Forum for Science, Industry and Business

Sponsored by:     3M 
Search our Site:

 

Greater risk of loosening of the teeth among diabetics

01.06.2006


Individuals with diabetes run a greater risk than others of being afflicted with severe loosening of the teeth. This is shown by research at the Faculty of Odontology, Malmö University, Sweden.



Henrik Jansson’s dissertation Studies on periodontitis and analyses of individuals at risk for periodontal diseases covered nearly 200 patients with type 2 diabetes, so-called adult onset diabetes. As many as every fifth patient suffered from severe loosening of the teeth, periodontitis. What’s more, it turned out that the occurrence of cardiovascular diseases was significantly higher among diabetics suffering from severe periodontitis.

“This discovery is interesting because there has been a great deal of talk about the connection between cardiovascular disorders and periodontitis. But the underlying causes have not been clear. One hypothesis is that chronic inflammatory processes, in the gums, for instance, can influence mechanisms in other parts of the body as well,” says Henrik Jansson, a specialist in periodontology and instructor at the Faculty of Odontology in Malmö.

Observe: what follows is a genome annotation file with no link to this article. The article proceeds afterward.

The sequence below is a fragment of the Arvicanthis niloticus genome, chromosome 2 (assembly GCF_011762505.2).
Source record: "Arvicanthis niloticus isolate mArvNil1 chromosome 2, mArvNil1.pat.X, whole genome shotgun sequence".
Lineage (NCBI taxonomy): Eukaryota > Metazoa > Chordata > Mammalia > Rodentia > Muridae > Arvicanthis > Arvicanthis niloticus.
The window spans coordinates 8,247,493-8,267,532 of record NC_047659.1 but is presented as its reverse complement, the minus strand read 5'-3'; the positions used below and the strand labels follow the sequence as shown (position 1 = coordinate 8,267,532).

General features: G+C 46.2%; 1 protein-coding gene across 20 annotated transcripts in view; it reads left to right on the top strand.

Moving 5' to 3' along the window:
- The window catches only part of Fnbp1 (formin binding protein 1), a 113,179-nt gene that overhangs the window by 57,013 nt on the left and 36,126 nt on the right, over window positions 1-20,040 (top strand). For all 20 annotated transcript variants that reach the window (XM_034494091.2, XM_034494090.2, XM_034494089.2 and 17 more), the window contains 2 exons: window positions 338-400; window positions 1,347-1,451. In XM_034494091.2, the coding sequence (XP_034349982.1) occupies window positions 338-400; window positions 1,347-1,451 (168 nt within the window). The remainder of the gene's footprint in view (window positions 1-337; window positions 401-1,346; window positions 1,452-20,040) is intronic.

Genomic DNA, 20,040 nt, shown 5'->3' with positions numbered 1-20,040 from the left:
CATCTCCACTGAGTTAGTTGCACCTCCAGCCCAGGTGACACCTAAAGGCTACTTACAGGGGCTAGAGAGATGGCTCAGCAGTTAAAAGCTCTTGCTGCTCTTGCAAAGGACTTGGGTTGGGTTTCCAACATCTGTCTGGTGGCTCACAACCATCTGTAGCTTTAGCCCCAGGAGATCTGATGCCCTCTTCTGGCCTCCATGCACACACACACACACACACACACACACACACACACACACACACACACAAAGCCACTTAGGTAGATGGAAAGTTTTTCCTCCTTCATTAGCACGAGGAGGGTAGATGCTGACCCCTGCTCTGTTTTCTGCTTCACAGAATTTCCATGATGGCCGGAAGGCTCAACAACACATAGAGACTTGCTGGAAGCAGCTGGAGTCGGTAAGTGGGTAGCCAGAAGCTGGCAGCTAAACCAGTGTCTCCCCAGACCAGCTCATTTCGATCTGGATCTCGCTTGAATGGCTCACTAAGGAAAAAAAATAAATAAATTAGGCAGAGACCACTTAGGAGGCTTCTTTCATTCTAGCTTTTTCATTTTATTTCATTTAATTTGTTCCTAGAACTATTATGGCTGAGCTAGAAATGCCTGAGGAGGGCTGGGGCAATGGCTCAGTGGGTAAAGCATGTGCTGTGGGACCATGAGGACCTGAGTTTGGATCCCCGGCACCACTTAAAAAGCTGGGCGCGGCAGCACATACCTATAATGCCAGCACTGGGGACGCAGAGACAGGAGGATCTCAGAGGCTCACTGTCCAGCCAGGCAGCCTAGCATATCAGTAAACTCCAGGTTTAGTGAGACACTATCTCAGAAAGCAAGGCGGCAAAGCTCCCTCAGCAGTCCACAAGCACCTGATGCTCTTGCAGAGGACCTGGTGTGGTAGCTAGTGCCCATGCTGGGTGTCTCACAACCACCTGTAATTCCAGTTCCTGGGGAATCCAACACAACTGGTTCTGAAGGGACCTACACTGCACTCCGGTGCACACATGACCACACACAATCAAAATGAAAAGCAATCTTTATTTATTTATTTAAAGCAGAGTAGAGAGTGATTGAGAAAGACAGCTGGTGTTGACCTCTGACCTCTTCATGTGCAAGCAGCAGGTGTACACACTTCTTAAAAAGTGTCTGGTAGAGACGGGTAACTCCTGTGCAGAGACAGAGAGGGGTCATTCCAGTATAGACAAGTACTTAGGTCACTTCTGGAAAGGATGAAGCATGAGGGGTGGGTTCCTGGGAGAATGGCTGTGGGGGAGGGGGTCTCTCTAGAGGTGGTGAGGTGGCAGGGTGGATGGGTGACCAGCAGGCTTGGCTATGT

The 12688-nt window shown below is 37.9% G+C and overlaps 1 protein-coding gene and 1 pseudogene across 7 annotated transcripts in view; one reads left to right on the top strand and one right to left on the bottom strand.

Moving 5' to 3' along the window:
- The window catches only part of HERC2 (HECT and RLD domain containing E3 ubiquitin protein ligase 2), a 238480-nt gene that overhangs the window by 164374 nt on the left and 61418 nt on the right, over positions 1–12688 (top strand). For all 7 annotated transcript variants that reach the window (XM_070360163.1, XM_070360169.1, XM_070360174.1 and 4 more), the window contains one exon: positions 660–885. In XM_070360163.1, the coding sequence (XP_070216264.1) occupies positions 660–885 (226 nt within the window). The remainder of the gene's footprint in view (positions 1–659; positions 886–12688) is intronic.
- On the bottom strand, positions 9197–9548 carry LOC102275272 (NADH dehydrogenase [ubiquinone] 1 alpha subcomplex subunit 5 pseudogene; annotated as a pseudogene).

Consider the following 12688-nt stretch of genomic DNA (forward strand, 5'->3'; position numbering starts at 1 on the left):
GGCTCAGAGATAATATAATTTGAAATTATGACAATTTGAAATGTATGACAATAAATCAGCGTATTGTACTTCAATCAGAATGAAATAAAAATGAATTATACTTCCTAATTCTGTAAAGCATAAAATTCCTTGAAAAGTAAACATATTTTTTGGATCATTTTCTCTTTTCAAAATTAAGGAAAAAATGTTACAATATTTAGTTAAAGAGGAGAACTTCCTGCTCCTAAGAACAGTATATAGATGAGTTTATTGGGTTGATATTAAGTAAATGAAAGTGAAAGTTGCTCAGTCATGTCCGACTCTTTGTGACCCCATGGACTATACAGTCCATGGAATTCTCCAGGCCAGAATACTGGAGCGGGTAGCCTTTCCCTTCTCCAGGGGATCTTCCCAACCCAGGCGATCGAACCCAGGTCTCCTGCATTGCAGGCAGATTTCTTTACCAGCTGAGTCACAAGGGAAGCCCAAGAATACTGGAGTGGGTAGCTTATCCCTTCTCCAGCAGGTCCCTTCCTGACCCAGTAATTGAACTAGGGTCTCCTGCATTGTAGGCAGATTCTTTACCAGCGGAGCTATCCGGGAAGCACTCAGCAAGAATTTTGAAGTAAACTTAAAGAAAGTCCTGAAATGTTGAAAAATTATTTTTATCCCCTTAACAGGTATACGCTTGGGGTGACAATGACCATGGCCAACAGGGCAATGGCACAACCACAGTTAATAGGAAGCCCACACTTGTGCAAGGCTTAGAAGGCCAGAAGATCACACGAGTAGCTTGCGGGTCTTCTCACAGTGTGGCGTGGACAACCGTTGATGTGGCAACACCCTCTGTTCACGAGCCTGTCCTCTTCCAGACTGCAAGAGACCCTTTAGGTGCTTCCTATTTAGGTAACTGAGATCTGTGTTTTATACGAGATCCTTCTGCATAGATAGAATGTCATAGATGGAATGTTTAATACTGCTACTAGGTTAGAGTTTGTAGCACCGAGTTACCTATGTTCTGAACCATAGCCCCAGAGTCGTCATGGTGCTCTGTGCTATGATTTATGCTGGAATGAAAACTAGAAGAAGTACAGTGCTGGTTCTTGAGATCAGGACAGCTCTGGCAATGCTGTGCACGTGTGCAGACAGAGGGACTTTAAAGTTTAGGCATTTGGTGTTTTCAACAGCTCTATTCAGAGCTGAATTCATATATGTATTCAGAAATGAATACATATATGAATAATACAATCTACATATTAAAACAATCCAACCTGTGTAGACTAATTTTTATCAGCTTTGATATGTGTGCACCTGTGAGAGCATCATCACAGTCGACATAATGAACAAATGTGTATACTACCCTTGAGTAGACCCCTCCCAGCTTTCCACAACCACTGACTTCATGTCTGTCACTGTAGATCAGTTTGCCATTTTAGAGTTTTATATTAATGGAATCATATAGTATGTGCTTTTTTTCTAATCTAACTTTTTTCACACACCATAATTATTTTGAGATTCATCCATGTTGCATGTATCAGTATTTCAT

Periodontitis is a chronic inflammation that arises in response to the natural flow of bacteria in the mouth. There is a genetic factor involved; the disease “can be passed on from one generation to another,” says Henrik Jansson.

“When the bacteria are not removed from the edge of the gums, an inflammation occurs. But in especially sensitive individuals it doesn’t stop there. The inflammation leads to the loss of supportive tissue and the teeth lose their anchoring.”

One major problem involving periodontitis is that the disease is not always noticeable. It rarely causes pain, and the symptoms can be so faint that the victims are not aware of what is going on their oral cavity. Bleeding gums, teeth that are loose or shifting--these are often the first noticeable signs.

“If the disease is discovered in time, it is often sufficient to carry out a professional cleaning. On the other hand, if it has progressed further, surgery may be needed,” says Henrik Jansson.

Another major problem is the tremendous private cost of dealing with periodontitus.